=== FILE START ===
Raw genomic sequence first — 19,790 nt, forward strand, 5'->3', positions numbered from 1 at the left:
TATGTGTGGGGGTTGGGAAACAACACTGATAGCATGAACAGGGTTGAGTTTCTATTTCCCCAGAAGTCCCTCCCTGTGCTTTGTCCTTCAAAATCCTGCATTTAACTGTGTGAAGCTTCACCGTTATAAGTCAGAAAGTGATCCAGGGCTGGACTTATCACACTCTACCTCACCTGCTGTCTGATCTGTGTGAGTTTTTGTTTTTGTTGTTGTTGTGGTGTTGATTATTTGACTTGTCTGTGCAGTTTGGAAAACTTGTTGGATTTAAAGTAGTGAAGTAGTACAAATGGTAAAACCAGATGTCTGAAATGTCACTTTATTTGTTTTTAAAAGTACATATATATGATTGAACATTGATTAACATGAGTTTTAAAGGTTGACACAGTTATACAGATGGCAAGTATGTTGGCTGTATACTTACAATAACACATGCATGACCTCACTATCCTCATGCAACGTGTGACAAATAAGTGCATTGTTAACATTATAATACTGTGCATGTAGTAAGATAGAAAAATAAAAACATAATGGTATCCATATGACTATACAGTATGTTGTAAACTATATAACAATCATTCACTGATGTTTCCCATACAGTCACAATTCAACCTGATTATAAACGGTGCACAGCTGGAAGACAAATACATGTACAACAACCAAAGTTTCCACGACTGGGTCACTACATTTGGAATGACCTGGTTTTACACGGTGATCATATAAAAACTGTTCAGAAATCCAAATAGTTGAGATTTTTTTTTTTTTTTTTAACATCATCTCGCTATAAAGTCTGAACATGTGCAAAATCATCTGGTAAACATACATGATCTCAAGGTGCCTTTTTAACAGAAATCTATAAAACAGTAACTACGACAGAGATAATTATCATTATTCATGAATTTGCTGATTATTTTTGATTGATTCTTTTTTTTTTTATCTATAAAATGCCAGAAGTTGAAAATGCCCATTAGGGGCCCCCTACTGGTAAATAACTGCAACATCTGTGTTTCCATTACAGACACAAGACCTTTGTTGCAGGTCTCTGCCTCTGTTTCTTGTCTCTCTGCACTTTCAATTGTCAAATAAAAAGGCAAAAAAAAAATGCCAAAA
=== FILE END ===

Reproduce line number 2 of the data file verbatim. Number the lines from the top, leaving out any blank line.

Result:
TATGTGTGGGGGTTGGGAAACAACACTGATAGCATGAACAGGGTTGAGTTTCTATTTCCCCAGAAGTCCCTCCCTGTGCTTTGTCCTTCAAAATCCTGCATTTAACTGTGTGAAGCTTCACCGTTATAAGTCAGAAAGTGATCCAGGGCTGGACTTATCACACTCTACCTCACCTGCTGTCTGATCTGTGTGAGTTTTTGTTTTTGTTGTTGTTGTGGTGTTGATTATTTGACTTGTCTGTGCAGTTTGGAAAACTTGTTGGATTTAAAGTAGTGAAGTAGTACAAATGGTAAAACCAGATGTCTGAAATGTCACTTTATTTGTTTTTAAAAGTACATATATATGATTGAACATTGATTAACATGAGTTTTAAAGGTTGACACAGTTATACAGATGGCAAGTATGTTGGCTGTATACTTACAATAACACATGCATGACCTCACTATCCTCATGCAACGTGTGACAAATAAGTGCATTGTTAACATTATAATACTGTGCATGTAGTAAGATAGAAAAATAAAAACATAATGGTATCCATATGACTATACAGTATGTTGTAAACTATATAACAATCATTCACTGATGTTTCCCATACAGTCACAATTCAACCTGATTATAAACGGTGCACAGCTGGAAGACAAATACATGTACAACAACCAAAGTTTCCACGACTGGGTCACTACATTTGGAATGACCTGGTTTTACACGGTGATCATATAAAAACTGTTCAGAAATCCAAATAGTTGAGATTTTTTTTTTTTTTTTTAACATCATCTCGCTATAAAGTCTGAACATGTGCAAAATCATCTGGTAAACATACATGATCTCAAGGTGCCTTTTTAACAGAAATCTATAAAACAGTAACTACGACAGAGATAATTATCATTATTCATGAATTTGCTGATTATTTTTGATTGATTCTTTTTTTTTTTATCTATAAAATGCCAGAAGTTGAAAATGCCCATTAGGGGCCCCCTACTGGTAAATAACTGCAACATCTGTGTTTCCATTACAGACACAAGACCTTTGTTGCAGGTCTCTGCCTCTGTTTCTTGTCTCTCTGCACTTTCAATTGTCAAATAAAAAGGCAAAAAAAAAATGCCAAAA